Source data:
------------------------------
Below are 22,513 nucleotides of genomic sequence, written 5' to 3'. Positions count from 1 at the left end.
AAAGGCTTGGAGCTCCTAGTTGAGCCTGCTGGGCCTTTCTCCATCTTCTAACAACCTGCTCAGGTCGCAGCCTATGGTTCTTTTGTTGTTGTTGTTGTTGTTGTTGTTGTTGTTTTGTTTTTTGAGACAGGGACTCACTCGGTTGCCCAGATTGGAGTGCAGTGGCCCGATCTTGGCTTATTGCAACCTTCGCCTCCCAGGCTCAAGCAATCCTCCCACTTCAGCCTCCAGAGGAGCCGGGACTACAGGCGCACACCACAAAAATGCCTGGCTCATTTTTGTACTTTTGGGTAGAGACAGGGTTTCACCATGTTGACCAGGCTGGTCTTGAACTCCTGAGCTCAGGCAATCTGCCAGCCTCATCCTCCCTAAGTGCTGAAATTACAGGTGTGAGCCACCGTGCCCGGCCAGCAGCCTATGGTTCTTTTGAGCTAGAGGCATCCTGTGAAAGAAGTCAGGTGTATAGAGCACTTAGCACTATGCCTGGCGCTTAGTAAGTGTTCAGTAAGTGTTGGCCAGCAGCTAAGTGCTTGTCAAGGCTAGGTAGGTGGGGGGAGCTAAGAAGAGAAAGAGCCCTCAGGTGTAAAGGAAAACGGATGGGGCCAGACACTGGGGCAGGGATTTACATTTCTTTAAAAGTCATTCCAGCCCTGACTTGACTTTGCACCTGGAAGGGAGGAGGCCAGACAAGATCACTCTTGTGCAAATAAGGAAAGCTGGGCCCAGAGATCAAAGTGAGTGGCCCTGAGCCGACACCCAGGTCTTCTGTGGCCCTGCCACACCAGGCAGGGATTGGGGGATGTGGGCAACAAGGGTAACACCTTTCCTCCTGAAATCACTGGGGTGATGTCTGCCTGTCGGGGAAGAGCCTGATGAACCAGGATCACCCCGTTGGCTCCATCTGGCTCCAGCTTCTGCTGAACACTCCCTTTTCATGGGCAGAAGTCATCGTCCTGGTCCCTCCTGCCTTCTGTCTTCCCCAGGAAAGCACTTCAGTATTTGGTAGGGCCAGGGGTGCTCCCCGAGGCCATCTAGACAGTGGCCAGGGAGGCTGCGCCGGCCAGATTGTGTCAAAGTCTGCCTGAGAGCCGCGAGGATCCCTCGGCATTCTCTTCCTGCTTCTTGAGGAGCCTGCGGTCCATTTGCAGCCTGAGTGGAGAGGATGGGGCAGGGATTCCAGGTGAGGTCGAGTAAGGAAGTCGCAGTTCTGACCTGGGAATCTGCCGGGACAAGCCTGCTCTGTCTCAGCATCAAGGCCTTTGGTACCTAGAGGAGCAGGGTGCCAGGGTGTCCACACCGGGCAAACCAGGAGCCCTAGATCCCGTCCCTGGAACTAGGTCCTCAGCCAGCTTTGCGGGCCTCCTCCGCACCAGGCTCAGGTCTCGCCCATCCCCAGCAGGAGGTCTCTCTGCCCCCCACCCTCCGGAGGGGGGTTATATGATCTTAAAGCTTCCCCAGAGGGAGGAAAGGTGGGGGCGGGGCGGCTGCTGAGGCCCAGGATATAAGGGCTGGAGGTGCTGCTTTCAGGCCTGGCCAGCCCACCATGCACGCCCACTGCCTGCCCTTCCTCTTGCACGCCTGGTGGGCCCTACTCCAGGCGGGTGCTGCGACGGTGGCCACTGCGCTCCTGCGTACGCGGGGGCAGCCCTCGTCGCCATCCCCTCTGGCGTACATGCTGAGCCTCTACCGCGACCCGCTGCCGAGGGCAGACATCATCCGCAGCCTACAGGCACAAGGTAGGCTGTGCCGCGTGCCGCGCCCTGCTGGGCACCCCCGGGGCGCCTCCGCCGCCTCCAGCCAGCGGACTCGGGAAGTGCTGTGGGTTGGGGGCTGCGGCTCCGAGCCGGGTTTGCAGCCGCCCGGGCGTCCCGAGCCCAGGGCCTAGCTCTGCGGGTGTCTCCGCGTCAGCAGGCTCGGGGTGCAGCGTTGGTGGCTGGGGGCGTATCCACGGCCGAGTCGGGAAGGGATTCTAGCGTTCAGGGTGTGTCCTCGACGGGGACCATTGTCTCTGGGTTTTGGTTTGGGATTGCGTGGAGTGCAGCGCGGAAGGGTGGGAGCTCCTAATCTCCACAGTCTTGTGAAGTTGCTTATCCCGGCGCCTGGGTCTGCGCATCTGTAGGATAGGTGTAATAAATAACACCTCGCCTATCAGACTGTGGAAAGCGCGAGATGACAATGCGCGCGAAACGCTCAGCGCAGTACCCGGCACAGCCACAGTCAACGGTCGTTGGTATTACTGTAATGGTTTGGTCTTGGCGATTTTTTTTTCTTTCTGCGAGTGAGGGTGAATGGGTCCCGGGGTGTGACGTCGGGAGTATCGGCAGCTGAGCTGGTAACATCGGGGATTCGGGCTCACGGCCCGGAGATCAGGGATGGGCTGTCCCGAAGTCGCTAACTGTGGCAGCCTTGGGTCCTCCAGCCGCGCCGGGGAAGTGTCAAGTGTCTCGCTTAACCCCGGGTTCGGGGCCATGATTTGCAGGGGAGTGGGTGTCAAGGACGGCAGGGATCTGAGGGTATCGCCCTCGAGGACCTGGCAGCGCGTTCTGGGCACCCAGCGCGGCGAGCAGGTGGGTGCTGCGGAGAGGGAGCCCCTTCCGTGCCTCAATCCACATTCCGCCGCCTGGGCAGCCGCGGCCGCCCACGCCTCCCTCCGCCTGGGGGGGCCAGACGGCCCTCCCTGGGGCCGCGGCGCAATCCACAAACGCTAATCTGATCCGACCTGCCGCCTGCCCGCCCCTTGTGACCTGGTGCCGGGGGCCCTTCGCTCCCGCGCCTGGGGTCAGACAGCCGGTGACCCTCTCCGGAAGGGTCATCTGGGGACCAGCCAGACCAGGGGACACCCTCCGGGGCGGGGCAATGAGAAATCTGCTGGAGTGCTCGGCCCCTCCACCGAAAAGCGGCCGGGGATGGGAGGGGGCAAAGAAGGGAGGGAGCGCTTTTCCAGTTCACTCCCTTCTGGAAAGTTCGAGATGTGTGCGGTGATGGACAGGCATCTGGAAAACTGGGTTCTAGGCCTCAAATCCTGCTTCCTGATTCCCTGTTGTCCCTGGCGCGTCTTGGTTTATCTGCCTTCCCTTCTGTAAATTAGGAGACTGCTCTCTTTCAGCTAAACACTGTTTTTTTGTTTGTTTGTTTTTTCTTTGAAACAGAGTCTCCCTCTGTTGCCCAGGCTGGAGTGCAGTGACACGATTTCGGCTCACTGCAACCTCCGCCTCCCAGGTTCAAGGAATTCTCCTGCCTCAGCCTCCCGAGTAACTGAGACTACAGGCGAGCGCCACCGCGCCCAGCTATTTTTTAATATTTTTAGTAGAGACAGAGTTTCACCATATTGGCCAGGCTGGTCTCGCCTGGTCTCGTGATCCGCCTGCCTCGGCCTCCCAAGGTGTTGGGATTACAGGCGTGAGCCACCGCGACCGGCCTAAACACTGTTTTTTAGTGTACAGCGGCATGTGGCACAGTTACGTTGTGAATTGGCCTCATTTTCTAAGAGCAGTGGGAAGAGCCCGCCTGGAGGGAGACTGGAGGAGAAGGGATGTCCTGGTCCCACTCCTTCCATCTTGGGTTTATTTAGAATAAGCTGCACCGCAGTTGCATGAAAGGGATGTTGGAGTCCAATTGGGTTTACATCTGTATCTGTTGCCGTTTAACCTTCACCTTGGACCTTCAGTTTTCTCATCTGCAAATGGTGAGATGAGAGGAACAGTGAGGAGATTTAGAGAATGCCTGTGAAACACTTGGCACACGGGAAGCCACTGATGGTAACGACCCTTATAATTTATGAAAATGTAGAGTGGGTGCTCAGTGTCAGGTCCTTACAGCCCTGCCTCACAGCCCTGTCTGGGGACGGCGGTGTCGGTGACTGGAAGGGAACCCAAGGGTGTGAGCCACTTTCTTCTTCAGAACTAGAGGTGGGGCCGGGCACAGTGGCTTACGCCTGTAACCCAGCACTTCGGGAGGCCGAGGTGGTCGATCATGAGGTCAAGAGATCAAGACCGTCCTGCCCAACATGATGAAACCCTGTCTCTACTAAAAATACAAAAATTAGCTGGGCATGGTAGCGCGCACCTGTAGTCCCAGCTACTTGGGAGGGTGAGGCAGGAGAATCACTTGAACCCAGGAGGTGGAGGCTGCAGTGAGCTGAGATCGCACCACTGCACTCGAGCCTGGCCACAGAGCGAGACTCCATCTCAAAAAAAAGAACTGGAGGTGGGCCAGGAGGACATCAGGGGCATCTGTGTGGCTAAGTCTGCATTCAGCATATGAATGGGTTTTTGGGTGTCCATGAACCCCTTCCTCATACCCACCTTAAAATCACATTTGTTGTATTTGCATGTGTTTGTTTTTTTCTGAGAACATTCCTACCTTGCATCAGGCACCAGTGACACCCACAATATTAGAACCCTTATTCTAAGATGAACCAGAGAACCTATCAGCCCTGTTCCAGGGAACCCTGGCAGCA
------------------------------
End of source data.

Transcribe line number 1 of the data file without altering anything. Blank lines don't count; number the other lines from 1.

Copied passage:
Below are 22,513 nucleotides of genomic sequence, written 5' to 3'. Positions count from 1 at the left end.